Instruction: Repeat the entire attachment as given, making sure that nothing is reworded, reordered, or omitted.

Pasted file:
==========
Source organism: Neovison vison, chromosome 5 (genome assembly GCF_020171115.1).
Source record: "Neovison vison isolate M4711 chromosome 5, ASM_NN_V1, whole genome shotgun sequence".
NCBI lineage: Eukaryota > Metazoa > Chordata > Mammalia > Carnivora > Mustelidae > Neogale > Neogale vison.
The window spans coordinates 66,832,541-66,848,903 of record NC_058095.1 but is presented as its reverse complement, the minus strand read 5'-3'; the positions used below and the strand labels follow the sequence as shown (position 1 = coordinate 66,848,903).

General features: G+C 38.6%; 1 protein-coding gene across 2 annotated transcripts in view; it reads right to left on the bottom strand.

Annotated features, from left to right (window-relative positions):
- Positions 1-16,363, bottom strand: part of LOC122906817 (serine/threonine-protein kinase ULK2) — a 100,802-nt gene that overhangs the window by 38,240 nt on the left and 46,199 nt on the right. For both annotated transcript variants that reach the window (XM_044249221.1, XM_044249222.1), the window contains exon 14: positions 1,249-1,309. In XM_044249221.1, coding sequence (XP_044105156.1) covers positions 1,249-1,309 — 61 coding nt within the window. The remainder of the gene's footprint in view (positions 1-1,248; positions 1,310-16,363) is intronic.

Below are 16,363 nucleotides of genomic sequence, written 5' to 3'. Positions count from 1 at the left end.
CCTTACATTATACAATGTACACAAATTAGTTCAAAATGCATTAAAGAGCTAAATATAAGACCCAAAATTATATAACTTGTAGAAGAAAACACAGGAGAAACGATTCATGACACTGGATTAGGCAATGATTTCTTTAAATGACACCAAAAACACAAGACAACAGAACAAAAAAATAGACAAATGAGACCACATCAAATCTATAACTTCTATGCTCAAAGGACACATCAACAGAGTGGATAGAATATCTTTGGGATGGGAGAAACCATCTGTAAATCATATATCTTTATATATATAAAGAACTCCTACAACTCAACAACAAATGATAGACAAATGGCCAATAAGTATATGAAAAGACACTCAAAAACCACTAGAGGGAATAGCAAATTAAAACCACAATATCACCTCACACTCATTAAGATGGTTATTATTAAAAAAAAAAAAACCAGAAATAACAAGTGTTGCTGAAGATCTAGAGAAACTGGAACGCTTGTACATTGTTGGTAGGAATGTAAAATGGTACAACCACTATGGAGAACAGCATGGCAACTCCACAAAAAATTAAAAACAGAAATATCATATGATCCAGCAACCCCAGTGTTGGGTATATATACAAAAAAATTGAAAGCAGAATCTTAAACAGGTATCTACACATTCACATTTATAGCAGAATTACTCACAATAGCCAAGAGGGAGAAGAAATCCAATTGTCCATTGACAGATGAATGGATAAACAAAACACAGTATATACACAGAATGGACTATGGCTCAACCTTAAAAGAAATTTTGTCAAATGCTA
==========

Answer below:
Source organism: Neovison vison, chromosome 5 (genome assembly GCF_020171115.1).
Source record: "Neovison vison isolate M4711 chromosome 5, ASM_NN_V1, whole genome shotgun sequence".
NCBI lineage: Eukaryota > Metazoa > Chordata > Mammalia > Carnivora > Mustelidae > Neogale > Neogale vison.
The window spans coordinates 66,832,541-66,848,903 of record NC_058095.1 but is presented as its reverse complement, the minus strand read 5'-3'; the positions used below and the strand labels follow the sequence as shown (position 1 = coordinate 66,848,903).

General features: G+C 38.6%; 1 protein-coding gene across 2 annotated transcripts in view; it reads right to left on the bottom strand.

Annotated features, from left to right (window-relative positions):
- Positions 1-16,363, bottom strand: part of LOC122906817 (serine/threonine-protein kinase ULK2) — a 100,802-nt gene that overhangs the window by 38,240 nt on the left and 46,199 nt on the right. For both annotated transcript variants that reach the window (XM_044249221.1, XM_044249222.1), the window contains exon 14: positions 1,249-1,309. In XM_044249221.1, coding sequence (XP_044105156.1) covers positions 1,249-1,309 — 61 coding nt within the window. The remainder of the gene's footprint in view (positions 1-1,248; positions 1,310-16,363) is intronic.

Below are 16,363 nucleotides of genomic sequence, written 5' to 3'. Positions count from 1 at the left end.
CCTTACATTATACAATGTACACAAATTAGTTCAAAATGCATTAAAGAGCTAAATATAAGACCCAAAATTATATAACTTGTAGAAGAAAACACAGGAGAAACGATTCATGACACTGGATTAGGCAATGATTTCTTTAAATGACACCAAAAACACAAGACAACAGAACAAAAAAATAGACAAATGAGACCACATCAAATCTATAACTTCTATGCTCAAAGGACACATCAACAGAGTGGATAGAATATCTTTGGGATGGGAGAAACCATCTGTAAATCATATATCTTTATATATATAAAGAACTCCTACAACTCAACAACAAATGATAGACAAATGGCCAATAAGTATATGAAAAGACACTCAAAAACCACTAGAGGGAATAGCAAATTAAAACCACAATATCACCTCACACTCATTAAGATGGTTATTATTAAAAAAAAAAAAACCAGAAATAACAAGTGTTGCTGAAGATCTAGAGAAACTGGAACGCTTGTACATTGTTGGTAGGAATGTAAAATGGTACAACCACTATGGAGAACAGCATGGCAACTCCACAAAAAATTAAAAACAGAAATATCATATGATCCAGCAACCCCAGTGTTGGGTATATATACAAAAAAATTGAAAGCAGAATCTTAAACAGGTATCTACACATTCACATTTATAGCAGAATTACTCACAATAGCCAAGAGGGAGAAGAAATCCAATTGTCCATTGACAGATGAATGGATAAACAAAACACAGTATATACACAGAATGGACTATGGCTCAACCTTAAAAGAAATTTTGTCAAATGCTA